“The 45-day active listening period was decided based on input from across the team,” JPL spokesman DC Agle said Aug. 31. “The 45-day period, which has not started yet, is meant to span the most likely time to hear from the rover; that is, when the skies clear and there is the most amount of sunlight.”

Another factor, Agle said, is decreasing sunlight because of seasonal changes. After the 45 days, “the likelihood of hearing from the rover starts to decrease as solar insolation starts to decrease (it’s decreasing now) and temperature starts to decrease, albeit slowly.”

Should Opportunity fail to respond to active communications efforts, JPL will continue to listen for signals from the rover, but not attempt to send any commands. That effort addresses “the unlikely chance that there is a large amount of dust sitting on the solar arrays that is blocking the sun’s energy,” Callas said.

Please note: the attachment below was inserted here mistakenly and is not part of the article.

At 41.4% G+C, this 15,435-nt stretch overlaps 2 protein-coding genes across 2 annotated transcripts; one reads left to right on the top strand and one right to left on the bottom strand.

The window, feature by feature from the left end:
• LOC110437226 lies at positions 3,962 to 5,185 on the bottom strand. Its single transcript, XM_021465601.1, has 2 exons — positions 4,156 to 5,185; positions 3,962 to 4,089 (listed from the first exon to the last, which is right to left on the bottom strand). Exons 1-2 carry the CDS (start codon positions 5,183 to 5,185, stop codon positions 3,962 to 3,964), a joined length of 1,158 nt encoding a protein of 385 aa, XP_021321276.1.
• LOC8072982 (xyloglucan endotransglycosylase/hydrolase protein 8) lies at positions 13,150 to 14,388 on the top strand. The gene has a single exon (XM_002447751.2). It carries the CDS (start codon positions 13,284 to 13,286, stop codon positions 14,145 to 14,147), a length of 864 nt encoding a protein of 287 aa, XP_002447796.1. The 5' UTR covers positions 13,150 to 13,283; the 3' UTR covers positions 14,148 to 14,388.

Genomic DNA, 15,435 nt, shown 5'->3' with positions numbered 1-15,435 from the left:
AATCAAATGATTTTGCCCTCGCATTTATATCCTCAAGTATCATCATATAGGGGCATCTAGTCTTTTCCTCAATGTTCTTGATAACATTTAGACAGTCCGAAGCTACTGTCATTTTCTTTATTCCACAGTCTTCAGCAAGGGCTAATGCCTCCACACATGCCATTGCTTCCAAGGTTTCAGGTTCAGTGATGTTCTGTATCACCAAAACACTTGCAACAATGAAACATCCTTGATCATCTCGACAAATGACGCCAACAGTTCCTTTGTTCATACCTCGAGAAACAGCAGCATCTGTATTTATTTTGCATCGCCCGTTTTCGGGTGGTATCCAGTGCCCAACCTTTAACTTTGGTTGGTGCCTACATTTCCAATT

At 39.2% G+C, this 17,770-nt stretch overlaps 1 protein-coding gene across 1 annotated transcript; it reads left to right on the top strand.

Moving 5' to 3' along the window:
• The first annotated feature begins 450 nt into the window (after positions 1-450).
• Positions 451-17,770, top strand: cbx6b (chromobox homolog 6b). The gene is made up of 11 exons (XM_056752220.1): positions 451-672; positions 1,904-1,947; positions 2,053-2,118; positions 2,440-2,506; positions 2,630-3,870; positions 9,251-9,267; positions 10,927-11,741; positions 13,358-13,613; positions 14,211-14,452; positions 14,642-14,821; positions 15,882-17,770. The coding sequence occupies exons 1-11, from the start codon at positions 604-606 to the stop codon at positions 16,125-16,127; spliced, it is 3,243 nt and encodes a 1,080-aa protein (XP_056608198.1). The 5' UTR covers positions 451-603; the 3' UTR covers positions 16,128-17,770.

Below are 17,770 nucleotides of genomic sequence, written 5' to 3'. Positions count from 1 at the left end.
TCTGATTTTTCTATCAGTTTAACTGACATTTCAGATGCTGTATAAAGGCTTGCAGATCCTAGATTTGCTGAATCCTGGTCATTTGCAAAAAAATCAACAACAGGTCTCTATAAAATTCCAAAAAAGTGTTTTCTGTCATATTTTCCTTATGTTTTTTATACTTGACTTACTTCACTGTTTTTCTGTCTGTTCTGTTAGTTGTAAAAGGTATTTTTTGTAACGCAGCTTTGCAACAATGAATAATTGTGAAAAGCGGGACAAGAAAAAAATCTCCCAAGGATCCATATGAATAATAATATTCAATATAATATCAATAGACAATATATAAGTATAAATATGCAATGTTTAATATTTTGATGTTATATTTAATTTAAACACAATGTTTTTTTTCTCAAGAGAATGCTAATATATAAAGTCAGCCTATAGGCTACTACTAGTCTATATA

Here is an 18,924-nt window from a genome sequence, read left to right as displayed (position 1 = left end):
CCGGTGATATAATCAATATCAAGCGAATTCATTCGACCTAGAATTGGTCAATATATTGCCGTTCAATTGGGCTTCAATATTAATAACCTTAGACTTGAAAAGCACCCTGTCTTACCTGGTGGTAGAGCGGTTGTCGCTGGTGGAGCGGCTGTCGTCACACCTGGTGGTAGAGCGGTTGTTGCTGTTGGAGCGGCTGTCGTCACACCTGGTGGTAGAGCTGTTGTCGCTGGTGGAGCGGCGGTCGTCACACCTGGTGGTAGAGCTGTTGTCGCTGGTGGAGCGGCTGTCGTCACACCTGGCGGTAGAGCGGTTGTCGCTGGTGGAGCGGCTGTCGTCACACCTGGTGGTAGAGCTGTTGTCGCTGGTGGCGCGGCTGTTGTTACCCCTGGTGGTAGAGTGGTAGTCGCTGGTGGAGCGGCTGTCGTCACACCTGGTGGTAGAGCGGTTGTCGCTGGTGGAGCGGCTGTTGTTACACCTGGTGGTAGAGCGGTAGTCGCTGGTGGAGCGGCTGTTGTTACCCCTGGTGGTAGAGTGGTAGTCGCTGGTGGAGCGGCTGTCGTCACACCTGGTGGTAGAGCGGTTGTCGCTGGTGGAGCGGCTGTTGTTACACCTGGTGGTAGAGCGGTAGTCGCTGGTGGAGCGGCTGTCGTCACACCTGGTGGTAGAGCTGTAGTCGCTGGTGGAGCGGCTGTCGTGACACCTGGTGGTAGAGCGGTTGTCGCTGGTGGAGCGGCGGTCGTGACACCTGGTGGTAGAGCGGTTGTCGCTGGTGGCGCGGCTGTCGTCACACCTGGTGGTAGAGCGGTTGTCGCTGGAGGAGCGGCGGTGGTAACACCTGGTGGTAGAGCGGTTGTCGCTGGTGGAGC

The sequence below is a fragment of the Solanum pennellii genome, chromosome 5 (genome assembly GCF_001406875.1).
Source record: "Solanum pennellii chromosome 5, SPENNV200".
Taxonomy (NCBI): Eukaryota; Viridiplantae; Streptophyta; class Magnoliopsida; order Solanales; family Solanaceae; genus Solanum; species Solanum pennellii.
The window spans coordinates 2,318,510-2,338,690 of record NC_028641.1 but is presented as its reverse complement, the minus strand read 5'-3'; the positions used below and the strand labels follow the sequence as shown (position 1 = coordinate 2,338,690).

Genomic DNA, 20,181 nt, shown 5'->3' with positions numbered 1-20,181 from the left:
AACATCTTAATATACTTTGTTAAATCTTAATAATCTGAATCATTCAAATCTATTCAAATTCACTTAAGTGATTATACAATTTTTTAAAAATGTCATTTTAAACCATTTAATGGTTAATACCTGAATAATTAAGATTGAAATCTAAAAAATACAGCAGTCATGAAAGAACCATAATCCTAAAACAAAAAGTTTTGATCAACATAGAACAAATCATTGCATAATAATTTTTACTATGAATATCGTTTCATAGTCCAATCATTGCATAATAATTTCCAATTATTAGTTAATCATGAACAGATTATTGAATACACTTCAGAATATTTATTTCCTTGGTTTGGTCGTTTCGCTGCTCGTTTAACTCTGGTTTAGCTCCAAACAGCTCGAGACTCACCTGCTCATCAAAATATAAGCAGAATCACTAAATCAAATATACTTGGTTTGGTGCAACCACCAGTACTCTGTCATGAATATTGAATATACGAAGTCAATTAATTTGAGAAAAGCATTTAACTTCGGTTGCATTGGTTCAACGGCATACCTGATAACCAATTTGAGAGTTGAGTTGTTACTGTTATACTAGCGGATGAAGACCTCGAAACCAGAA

Former rover engineers like Maxwell have argued that the active listening phase should run through the end of the year, covering the portion of the Martian year where dust devils could sweep dust off the rover’s solar panels, as has happened in the past.

Agle said that listening campaign will continue at least through January 2019 to cover that potential cleaning phase, for a total of at least eight months of efforts to hear from the rover. “The most likely recovery is for Opportunity to autonomously wake up and talk to us,” he said. “That’s why we are listening all that time.”

“We will keep trying to get our Martian friend back online. We will not give up on #Oppy even after the 45 days of plan we have put in place!” tweeted Thomas Zurbuchen, NASA associate administrator for science. “We will keep trying, and trying… In fact I told the Mars team that I want to get updates on a regular basis!”

Jeff Foust writes about space policy, commercial space, and related topics for SpaceNews. He earned a Ph.D. in planetary sciences from the Massachusetts Institute of Technology and a bachelor’s degree with honors in geophysics and planetary science...